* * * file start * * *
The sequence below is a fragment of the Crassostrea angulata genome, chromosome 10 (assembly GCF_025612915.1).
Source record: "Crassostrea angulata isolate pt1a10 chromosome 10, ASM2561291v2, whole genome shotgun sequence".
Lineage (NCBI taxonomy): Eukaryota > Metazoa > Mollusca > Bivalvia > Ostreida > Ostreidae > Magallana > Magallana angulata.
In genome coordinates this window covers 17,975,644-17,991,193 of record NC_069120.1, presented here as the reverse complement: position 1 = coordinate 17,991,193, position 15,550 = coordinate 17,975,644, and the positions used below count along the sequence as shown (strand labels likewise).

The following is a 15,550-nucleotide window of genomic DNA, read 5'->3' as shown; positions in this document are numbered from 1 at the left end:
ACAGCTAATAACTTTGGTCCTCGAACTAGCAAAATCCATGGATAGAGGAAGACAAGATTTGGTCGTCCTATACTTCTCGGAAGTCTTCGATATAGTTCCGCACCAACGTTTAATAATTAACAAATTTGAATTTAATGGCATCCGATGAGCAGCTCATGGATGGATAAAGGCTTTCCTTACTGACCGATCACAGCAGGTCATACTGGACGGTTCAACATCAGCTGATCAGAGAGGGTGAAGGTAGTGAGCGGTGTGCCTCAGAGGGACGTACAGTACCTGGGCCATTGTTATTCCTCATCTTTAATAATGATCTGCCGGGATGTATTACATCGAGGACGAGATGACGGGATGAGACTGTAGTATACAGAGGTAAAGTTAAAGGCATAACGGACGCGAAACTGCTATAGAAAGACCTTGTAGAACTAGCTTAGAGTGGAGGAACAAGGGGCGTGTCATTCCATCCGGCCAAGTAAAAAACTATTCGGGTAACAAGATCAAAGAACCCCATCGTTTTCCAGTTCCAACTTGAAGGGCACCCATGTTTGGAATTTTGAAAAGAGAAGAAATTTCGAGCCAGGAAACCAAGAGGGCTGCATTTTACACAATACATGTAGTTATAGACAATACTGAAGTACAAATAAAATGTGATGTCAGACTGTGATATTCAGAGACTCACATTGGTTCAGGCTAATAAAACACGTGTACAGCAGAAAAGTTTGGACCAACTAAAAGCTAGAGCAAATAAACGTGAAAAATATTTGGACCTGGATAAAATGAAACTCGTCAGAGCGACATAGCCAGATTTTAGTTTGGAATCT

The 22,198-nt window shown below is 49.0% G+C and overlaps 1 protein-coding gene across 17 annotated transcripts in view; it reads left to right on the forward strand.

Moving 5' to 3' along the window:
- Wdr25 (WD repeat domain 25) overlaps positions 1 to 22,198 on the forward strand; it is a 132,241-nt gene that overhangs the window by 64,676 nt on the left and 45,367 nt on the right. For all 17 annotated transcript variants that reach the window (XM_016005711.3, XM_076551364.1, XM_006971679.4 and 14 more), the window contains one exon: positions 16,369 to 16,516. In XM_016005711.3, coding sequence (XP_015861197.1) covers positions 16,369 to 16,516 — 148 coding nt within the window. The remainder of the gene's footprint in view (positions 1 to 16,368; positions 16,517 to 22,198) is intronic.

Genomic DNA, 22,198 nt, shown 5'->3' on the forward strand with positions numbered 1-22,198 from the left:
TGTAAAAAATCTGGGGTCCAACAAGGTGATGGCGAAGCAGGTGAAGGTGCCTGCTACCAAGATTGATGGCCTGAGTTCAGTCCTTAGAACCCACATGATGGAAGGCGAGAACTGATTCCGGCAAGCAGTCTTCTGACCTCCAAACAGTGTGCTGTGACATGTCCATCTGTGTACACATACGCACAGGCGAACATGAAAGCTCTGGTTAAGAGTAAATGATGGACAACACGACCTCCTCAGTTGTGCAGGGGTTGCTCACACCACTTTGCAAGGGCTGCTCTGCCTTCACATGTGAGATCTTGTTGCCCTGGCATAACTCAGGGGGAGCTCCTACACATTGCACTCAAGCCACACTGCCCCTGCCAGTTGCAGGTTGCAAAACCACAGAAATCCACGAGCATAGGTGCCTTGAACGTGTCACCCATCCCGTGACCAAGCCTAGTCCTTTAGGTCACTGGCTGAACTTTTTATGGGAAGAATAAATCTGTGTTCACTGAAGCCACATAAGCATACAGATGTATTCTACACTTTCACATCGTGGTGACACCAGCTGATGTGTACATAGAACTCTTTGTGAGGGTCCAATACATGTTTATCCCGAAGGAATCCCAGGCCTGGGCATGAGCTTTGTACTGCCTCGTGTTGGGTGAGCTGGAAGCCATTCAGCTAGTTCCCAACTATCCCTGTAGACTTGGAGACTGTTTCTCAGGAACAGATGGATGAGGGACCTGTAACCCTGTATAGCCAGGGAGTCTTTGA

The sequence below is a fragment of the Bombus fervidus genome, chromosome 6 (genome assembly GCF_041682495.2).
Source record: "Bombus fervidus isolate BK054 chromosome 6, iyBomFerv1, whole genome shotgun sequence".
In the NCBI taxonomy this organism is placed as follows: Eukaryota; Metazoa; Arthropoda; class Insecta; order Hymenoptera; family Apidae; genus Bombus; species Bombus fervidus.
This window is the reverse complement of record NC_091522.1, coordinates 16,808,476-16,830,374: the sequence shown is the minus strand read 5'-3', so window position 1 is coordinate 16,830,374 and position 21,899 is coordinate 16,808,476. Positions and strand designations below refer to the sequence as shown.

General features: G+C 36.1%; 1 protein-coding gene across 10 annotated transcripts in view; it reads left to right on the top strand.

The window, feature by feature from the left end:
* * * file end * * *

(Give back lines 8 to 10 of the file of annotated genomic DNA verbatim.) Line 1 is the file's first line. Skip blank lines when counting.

Moving 5' to 3' along the window:
- Wdr25 (WD repeat domain 25) overlaps positions 1 to 22,198 on the forward strand; it is a 132,241-nt gene that overhangs the window by 64,676 nt on the left and 45,367 nt on the right. For all 17 annotated transcript variants that reach the window (XM_016005711.3, XM_076551364.1, XM_006971679.4 and 14 more), the window contains one exon: positions 16,369 to 16,516. In XM_016005711.3, coding sequence (XP_015861197.1) covers positions 16,369 to 16,516 — 148 coding nt within the window. The remainder of the gene's footprint in view (positions 1 to 16,368; positions 16,517 to 22,198) is intronic.

Genomic DNA, 22,198 nt, shown 5'->3' on the forward strand with positions numbered 1-22,198 from the left: